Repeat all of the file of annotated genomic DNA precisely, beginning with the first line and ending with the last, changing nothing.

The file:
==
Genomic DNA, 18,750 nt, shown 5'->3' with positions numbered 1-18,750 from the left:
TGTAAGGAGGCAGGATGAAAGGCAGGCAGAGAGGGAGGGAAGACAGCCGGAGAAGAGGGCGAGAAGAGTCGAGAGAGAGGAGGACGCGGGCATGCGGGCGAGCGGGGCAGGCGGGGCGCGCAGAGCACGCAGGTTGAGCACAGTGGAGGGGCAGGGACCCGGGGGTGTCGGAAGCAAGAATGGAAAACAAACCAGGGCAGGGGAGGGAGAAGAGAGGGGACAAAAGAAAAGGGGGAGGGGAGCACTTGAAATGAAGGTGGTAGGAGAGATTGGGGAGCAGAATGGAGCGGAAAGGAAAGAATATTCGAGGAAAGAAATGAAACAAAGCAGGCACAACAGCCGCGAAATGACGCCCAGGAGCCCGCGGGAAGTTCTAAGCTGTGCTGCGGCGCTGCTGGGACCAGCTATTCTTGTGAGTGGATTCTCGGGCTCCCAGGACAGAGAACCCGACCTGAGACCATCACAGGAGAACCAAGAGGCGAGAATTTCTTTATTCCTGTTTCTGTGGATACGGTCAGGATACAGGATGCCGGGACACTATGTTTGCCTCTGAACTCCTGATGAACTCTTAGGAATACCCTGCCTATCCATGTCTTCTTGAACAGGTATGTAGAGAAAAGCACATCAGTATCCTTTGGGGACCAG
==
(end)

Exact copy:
Genomic DNA, 18,750 nt, shown 5'->3' with positions numbered 1-18,750 from the left:
TGTAAGGAGGCAGGATGAAAGGCAGGCAGAGAGGGAGGGAAGACAGCCGGAGAAGAGGGCGAGAAGAGTCGAGAGAGAGGAGGACGCGGGCATGCGGGCGAGCGGGGCAGGCGGGGCGCGCAGAGCACGCAGGTTGAGCACAGTGGAGGGGCAGGGACCCGGGGGTGTCGGAAGCAAGAATGGAAAACAAACCAGGGCAGGGGAGGGAGAAGAGAGGGGACAAAAGAAAAGGGGGAGGGGAGCACTTGAAATGAAGGTGGTAGGAGAGATTGGGGAGCAGAATGGAGCGGAAAGGAAAGAATATTCGAGGAAAGAAATGAAACAAAGCAGGCACAACAGCCGCGAAATGACGCCCAGGAGCCCGCGGGAAGTTCTAAGCTGTGCTGCGGCGCTGCTGGGACCAGCTATTCTTGTGAGTGGATTCTCGGGCTCCCAGGACAGAGAACCCGACCTGAGACCATCACAGGAGAACCAAGAGGCGAGAATTTCTTTATTCCTGTTTCTGTGGATACGGTCAGGATACAGGATGCCGGGACACTATGTTTGCCTCTGAACTCCTGATGAACTCTTAGGAATACCCTGCCTATCCATGTCTTCTTGAACAGGTATGTAGAGAAAAGCACATCAGTATCCTTTGGGGACCAG